Emergency services benefit from a high-speed wireless technology

March 3, 2014 by Ian Oppermann, The Conversation
What’s left of homes after bushfires swept through Warrandyte, in Victoria, in January. Credit: AAP Image/Joe Castro

When disaster strikes – such as January's bushfire in Victoria or the recent cold spell that froze much of north America – it's vital for emergency services to get the latest information.

They need to access from any emergency sites and command centres so they can analyse it, make timely decisions and broadcast public-service updates.

CSIRO thinks it has a solution in its high speed and high bandwidth wireless technology known as Ngara, originally developed to help deliver broadband speeds to rural Australia.

The organisations has announced a licensing deal with Australian company RF Technology to commercialise Ngara so it can be used to allow massive amounts of information to be passed between control centres and in the field.

There is already interest from agencies in the United States and it's hoped that Australian agencies will soon follow.

Squeezing more data through

The technology will package four to five times the usual amount of data into the same spectrum. This will allow emergency services to send and receive real time data, track assets and view interactive maps and live high definition video from their vehicles. It's a step in what has been a long journey toward an ambitious vision.

For years, the vision of the communications research community was "connecting anyone, anywhere, anytime" – a bold goal encompassing many technical challenges. Achieving that depended heavily on radio technology because only radio supports connectivity and mobility.

Over the years we designed ever more complex mobile radio systems – more exotic radio waveforms, more antenna elements, clever frequency reuse, separation of users by power or by spreading sequence and shrinking the "cell" sizes users operate in.

A research surge in the late 1990s and 2000s led to a wealth of technology developed in the constant drive to squeeze more out of radio spectrum, and to make connections faster and more reliable for .

Many connections required. Credit: CSIRO

This radio access technology became 3G, LTE, LTE-A and now 4G. Europe is working on a 5G technology. We've also seen huge advances in wireless local area networks (WLAN) and a strong trend to offload cellular network data to WLAN to help cope with the traffic flowing through the networks.

Demand for more keeps growing

Despite this, the data rate demands from users are higher than what mobile technology can offer. Industry commentators who live in the world of fixed communication networks predict staggering growth in data demand which, time tells us, is constantly underestimated.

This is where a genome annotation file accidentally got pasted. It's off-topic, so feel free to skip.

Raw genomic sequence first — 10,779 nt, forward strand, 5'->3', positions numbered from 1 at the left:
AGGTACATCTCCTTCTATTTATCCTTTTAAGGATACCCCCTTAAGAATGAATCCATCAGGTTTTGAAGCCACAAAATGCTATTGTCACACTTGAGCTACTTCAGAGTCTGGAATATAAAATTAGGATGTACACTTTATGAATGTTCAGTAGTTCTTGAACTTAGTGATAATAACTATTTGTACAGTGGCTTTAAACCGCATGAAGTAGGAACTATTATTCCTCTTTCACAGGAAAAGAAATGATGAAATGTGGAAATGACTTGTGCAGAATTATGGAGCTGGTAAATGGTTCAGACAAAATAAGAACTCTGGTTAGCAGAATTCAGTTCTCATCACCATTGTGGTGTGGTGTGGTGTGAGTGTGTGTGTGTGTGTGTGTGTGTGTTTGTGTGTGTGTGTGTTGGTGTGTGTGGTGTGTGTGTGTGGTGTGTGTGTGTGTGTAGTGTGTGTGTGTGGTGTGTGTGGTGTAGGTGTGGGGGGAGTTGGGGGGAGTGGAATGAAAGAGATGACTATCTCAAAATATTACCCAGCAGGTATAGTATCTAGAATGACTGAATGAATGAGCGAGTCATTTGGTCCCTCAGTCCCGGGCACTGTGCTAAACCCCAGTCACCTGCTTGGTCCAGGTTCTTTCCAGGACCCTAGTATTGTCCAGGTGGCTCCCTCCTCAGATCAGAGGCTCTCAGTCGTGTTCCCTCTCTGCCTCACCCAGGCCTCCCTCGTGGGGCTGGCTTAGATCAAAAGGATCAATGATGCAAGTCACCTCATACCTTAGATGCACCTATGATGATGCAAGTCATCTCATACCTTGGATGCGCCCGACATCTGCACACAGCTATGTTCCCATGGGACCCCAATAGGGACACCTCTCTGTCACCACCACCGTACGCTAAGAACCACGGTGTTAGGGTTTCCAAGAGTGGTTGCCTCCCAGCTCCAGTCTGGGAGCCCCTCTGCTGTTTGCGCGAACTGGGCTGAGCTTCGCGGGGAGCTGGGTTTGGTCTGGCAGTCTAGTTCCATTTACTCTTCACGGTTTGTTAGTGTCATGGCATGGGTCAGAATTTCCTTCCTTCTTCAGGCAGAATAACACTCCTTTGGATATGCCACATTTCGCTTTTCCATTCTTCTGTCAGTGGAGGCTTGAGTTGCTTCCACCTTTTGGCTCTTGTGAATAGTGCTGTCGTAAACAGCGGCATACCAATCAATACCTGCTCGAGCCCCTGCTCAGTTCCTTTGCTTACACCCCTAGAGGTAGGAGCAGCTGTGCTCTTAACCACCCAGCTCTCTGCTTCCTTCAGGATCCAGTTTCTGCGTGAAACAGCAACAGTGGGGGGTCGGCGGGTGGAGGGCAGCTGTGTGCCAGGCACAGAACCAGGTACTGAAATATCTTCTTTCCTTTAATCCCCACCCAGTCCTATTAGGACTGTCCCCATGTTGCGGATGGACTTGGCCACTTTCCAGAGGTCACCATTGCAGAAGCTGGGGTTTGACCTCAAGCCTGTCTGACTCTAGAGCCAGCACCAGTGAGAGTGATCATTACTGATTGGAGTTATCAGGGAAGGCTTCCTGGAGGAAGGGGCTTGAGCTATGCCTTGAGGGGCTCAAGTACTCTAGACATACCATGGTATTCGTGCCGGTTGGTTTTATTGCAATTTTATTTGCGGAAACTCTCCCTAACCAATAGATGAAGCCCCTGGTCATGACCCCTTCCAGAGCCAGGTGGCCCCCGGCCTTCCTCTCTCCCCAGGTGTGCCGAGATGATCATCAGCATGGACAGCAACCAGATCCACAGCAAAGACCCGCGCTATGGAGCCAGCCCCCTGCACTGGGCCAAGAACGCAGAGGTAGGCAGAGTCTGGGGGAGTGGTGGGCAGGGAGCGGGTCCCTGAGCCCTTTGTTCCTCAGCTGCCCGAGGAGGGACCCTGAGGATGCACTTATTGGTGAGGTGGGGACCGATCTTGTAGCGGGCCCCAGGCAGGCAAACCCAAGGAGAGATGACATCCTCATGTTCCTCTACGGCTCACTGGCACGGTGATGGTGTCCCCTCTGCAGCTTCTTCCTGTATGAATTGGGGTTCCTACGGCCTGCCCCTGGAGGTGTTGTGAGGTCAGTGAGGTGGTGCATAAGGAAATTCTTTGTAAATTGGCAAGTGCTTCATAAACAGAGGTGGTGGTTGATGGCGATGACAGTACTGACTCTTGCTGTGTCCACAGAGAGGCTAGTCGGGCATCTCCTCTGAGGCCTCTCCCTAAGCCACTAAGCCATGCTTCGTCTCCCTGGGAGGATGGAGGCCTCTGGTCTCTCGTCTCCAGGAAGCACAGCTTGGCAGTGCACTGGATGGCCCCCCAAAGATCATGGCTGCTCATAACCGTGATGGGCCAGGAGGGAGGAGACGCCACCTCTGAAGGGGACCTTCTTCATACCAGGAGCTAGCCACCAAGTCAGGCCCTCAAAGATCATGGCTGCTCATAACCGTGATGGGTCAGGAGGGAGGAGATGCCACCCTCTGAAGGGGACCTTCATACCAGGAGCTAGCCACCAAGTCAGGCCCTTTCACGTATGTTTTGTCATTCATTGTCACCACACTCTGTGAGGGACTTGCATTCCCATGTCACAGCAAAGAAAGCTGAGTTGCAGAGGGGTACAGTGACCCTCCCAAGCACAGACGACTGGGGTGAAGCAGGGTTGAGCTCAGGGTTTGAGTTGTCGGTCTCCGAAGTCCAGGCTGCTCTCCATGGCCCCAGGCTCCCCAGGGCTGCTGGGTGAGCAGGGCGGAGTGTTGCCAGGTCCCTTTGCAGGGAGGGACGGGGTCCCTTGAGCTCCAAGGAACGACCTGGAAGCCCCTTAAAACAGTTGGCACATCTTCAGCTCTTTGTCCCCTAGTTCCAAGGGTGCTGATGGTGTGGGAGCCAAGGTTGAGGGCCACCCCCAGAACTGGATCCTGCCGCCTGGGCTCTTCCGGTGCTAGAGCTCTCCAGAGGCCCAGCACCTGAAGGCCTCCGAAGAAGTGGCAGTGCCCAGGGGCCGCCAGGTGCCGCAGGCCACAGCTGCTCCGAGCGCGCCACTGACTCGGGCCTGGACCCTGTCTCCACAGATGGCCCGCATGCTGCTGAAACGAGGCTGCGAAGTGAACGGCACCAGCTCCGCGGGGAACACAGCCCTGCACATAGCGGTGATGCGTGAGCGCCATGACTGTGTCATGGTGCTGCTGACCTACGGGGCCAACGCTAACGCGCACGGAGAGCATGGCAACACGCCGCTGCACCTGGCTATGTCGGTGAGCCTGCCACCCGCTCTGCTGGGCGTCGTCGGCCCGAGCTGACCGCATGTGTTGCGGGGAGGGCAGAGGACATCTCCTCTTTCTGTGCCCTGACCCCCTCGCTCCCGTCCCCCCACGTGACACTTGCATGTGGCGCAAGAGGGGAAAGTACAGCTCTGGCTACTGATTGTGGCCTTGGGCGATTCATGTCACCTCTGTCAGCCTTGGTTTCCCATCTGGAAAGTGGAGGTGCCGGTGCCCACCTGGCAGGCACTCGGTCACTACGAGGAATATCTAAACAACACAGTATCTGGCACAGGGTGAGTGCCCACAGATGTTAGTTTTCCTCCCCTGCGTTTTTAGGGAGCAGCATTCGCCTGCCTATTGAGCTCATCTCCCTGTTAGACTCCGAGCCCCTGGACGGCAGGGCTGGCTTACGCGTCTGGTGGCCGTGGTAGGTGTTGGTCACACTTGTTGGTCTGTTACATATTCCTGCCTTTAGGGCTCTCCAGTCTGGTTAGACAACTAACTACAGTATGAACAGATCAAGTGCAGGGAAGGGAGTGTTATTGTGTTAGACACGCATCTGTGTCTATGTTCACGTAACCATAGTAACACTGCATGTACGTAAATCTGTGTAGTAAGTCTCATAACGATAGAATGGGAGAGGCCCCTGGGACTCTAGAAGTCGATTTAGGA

We've even stretched our ability to name the volume of data flowing through networks: following terabytes we have exabytes (1018), zetabytes (1021) and yottabyes (1024 bytes) to describe galloping data volumes.

Beyond that, we run out of prefixes, but we've not run out of ideas to generate more data or new devices to connect to a network.

A few more serious problems arise from all of this traffic flowing through the world's networks. The first is the "spectrum crunch". We have sliced the available radio spectrum in frequency, time, space and power. We need to pull something big out of the hat to squeeze more out of the spectrum available in heavy traffic environments such as cities.

The second is the "backhaul bottleneck". All the data produced in the radio access part of the network (where mobile users connect) needs to flow to other parts of the network (for example to fixed or mobile users in other cities).

Network operators maintain dedicated high capacity links to carry this "backhaul" traffic, typically by optical fibre or point-to-point microwave links. This works well when the backhaul connects two cities, but less well when connecting the "last mile" in a built-up urban environment.

When the total data volume which needs to be moved in terms of bits-per-second-per-square-metre rises into the range requiring backhaul capacities and is mobile, then some clever dynamic backhaul technology is needed.

How Ngara works. Credit: CSIRO

As more of us carry yet more devices, and continue to enjoy high quality video-intensive services, we will keep pushing up our data rate demands on mobile networks. In theory, there is no known upper limit on the amount of data an individual can generate or consume. In practice, it depends on available bandwidth, the cost of data and the ability of devices to serve it up to us.

We have seen amazing progress in mobile data rates over the past decade. This trend will need to continue if we're to keep pace with demand.

A new solution

To address the burgeoning data demand, and building on a strong history in wireless research, CSIRO has developed two major pieces of new technology – Ngara point-to-point (backhaul) and Ngara point-to-multi-point (access) technology. (Ngara is an Aboriginal word from the language of the Dharug people and means to "listen, hear, think".)

The latter Ngara technology solves several big challenges over LTE networks through its "narrow cast" beam forming transmissions and smart algorithms which can form a large number of "fat pipes" in the air, reducing energy wastage of the radio signal, and increasing data rates and range.

It also enables wireless signals to avoid obstacles like trees, minimises the need for large chunks of expensive spectrum and allows agencies to dynamically change data rates where and when needed during an emergency.

In Australia we are looking at a field trial of Ngara in remote and regional communities to deliver critical broadband services such as health and education.

Explore further: Spectrum bands combined on live network for more than 1 Gbps downlink

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